There are many things I dream of on a daily basis, and most of them involve Britain in some way. When I’m hungry, I dream of British food like fish and chips or Victoria sponge; when I’m bored, I dream of the bustle of London streets or the enveloping tranquility of the English countryside. When I’m restless, I often dream of driving a Rolls-Royce or vintage Jaguar along winding country lanes; and this image was the inspiration for my latest Polyvore creation.Touring
Touring by adairjacobs on Polyvore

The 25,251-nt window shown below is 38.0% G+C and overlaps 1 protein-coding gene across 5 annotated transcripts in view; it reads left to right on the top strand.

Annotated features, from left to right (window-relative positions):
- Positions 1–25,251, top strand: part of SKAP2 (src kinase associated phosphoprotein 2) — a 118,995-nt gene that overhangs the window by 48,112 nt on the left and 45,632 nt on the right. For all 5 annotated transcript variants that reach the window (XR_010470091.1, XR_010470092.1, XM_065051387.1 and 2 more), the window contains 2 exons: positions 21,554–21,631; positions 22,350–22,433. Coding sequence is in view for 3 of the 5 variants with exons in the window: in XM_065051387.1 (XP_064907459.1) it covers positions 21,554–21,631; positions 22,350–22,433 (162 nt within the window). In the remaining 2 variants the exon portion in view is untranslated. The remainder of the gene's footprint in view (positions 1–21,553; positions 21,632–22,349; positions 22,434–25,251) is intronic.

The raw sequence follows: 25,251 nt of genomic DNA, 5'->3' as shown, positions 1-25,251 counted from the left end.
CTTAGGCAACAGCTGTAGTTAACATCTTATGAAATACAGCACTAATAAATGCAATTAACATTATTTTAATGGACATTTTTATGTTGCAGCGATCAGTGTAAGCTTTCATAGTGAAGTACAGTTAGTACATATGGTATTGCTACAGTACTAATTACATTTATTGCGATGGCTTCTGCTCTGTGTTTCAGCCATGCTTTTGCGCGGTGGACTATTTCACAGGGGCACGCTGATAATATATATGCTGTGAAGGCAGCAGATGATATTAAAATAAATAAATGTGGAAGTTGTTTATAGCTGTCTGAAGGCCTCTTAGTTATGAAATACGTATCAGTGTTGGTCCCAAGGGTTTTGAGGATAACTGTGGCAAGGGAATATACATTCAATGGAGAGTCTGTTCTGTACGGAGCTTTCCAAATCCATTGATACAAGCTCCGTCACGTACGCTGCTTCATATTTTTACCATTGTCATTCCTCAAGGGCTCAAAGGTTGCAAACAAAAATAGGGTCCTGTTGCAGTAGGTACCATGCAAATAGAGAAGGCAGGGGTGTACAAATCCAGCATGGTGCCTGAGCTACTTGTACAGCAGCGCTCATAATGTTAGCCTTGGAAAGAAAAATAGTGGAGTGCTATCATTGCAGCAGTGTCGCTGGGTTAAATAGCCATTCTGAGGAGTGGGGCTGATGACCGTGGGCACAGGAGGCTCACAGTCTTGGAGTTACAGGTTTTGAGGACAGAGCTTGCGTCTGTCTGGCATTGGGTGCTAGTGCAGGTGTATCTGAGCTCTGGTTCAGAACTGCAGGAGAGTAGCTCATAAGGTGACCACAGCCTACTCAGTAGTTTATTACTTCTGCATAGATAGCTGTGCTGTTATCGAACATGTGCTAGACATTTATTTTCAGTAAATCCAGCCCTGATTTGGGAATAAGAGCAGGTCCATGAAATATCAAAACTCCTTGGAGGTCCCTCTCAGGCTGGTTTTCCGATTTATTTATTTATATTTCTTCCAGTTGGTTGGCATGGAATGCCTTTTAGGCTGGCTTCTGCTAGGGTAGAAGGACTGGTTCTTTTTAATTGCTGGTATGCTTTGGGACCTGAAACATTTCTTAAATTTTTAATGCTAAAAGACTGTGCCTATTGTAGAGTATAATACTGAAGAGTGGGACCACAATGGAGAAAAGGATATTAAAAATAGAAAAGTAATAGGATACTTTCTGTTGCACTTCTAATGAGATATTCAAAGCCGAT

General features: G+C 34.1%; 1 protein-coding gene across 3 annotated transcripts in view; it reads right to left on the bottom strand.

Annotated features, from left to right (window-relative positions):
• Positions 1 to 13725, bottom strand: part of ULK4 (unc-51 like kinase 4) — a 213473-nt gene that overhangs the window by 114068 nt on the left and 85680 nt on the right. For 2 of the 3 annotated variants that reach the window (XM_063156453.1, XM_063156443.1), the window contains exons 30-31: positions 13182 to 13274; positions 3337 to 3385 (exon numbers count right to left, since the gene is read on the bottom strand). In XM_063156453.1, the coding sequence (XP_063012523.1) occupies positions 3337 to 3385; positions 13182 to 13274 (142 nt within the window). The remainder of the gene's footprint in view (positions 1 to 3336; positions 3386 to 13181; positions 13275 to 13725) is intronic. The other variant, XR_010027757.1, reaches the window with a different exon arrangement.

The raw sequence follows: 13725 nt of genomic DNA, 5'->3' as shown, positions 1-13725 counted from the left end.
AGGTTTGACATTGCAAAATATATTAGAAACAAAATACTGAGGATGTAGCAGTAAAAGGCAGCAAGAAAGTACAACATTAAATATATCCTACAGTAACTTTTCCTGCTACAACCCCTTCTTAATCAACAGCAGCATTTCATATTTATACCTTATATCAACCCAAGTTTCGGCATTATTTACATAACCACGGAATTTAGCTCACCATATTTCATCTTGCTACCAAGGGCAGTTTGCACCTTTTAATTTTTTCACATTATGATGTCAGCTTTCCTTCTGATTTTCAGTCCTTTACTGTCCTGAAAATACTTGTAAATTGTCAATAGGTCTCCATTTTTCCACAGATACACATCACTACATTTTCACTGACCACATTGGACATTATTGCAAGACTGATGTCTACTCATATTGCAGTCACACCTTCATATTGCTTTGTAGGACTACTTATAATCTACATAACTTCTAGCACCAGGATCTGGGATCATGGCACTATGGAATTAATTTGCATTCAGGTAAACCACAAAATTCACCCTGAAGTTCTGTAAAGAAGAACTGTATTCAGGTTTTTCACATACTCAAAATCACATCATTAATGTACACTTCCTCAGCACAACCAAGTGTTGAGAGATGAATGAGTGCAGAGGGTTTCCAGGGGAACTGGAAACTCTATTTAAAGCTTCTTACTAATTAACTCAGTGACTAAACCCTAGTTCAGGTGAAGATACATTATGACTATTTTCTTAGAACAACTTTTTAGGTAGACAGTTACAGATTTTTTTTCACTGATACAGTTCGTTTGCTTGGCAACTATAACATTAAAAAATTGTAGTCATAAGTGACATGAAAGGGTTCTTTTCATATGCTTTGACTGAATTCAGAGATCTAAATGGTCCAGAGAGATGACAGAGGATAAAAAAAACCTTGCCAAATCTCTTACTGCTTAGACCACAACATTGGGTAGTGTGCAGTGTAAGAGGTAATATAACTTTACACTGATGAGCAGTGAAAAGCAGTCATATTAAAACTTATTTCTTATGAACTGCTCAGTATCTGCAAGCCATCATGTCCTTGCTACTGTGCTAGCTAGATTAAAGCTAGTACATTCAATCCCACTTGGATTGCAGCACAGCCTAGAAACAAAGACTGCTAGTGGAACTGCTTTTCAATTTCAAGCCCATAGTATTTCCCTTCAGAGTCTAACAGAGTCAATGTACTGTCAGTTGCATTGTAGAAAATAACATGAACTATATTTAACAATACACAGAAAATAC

History has such an allure for me, through its fashion, ideals, and traditions. In this Polyvore set, I created an outfit that would perfectly complement the style and exclusivity of a vintage motor like a Rolls-Royce; but that also contains practical elements that will stand up to the wind and chill one encounters on a spirited drive. Rich green is an enlivening companion to the demure black of the dress and Burberry sandals- and as it is a hue akin to British racing green, it is quite appropriate for a ride in an historic British automobile. Gold jewellery adds interest, while red nail polish and a mink fur jacket solidify the vintage feel of this look. Although they may only be dreams for now, I adore the class and historical appeal of this ensemble and the pursuit for which it was designed.